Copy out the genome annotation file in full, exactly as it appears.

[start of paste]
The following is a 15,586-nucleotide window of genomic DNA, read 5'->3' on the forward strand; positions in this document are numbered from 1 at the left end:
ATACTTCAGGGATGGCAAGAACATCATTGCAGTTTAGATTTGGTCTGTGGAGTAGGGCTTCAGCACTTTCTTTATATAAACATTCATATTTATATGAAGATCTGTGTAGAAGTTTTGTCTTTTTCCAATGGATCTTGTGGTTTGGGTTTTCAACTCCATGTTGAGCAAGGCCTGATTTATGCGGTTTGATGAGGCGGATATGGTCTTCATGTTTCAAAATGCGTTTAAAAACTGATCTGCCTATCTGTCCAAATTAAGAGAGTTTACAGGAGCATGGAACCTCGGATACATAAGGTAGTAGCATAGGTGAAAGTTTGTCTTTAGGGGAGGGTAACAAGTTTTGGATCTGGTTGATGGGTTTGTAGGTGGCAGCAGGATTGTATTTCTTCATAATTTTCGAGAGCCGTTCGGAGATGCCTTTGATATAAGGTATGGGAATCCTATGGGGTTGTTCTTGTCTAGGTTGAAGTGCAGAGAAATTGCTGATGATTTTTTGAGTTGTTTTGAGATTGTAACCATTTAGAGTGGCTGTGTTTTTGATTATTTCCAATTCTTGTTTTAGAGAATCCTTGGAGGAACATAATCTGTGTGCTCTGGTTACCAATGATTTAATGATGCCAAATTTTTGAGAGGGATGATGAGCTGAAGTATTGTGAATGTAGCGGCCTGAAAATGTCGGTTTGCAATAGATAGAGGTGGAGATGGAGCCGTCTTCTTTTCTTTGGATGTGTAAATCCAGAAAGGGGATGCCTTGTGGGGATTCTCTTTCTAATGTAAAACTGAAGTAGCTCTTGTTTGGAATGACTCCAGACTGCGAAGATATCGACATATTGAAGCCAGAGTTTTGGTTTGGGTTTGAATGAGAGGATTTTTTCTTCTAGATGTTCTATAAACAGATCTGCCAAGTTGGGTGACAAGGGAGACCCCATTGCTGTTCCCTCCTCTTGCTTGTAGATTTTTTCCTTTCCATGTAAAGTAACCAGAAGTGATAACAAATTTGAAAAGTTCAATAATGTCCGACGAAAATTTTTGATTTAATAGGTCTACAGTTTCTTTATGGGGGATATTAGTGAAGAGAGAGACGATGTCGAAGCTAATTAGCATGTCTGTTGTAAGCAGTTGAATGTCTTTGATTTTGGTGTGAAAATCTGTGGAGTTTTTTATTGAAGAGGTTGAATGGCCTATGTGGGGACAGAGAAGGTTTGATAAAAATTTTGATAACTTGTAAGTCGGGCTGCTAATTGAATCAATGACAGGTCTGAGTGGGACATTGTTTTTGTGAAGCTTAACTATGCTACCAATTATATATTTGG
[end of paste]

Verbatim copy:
The following is a 15,586-nucleotide window of genomic DNA, read 5'->3' on the forward strand; positions in this document are numbered from 1 at the left end:
ATACTTCAGGGATGGCAAGAACATCATTGCAGTTTAGATTTGGTCTGTGGAGTAGGGCTTCAGCACTTTCTTTATATAAACATTCATATTTATATGAAGATCTGTGTAGAAGTTTTGTCTTTTTCCAATGGATCTTGTGGTTTGGGTTTTCAACTCCATGTTGAGCAAGGCCTGATTTATGCGGTTTGATGAGGCGGATATGGTCTTCATGTTTCAAAATGCGTTTAAAAACTGATCTGCCTATCTGTCCAAATTAAGAGAGTTTACAGGAGCATGGAACCTCGGATACATAAGGTAGTAGCATAGGTGAAAGTTTGTCTTTAGGGGAGGGTAACAAGTTTTGGATCTGGTTGATGGGTTTGTAGGTGGCAGCAGGATTGTATTTCTTCATAATTTTCGAGAGCCGTTCGGAGATGCCTTTGATATAAGGTATGGGAATCCTATGGGGTTGTTCTTGTCTAGGTTGAAGTGCAGAGAAATTGCTGATGATTTTTTGAGTTGTTTTGAGATTGTAACCATTTAGAGTGGCTGTGTTTTTGATTATTTCCAATTCTTGTTTTAGAGAATCCTTGGAGGAACATAATCTGTGTGCTCTGGTTACCAATGATTTAATGATGCCAAATTTTTGAGAGGGATGATGAGCTGAAGTATTGTGAATGTAGCGGCCTGAAAATGTCGGTTTGCAATAGATAGAGGTGGAGATGGAGCCGTCTTCTTTTCTTTGGATGTGTAAATCCAGAAAGGGGATGCCTTGTGGGGATTCTCTTTCTAATGTAAAACTGAAGTAGCTCTTGTTTGGAATGACTCCAGACTGCGAAGATATCGACATATTGAAGCCAGAGTTTTGGTTTGGGTTTGAATGAGAGGATTTTTTCTTCTAGATGTTCTATAAACAGATCTGCCAAGTTGGGTGACAAGGGAGACCCCATTGCTGTTCCCTCCTCTTGCTTGTAGATTTTTTCCTTTCCATGTAAAGTAACCAGAAGTGATAACAAATTTGAAAAGTTCAATAATGTCCGACGAAAATTTTTGATTTAATAGGTCTACAGTTTCTTTATGGGGGATATTAGTGAAGAGAGAGACGATGTCGAAGCTAATTAGCATGTCTGTTGTAAGCAGTTGAATGTCTTTGATTTTGGTGTGAAAATCTGTGGAGTTTTTTATTGAAGAGGTTGAATGGCCTATGTGGGGACAGAGAAGGTTTGATAAAAATTTTGATAACTTGTAAGTCGGGCTGCTAATTGAATCAATGACAGGTCTGAGTGGGACATTGTTTTTGTGAAGCTTAACTATGCTACCAATTATATATTTGG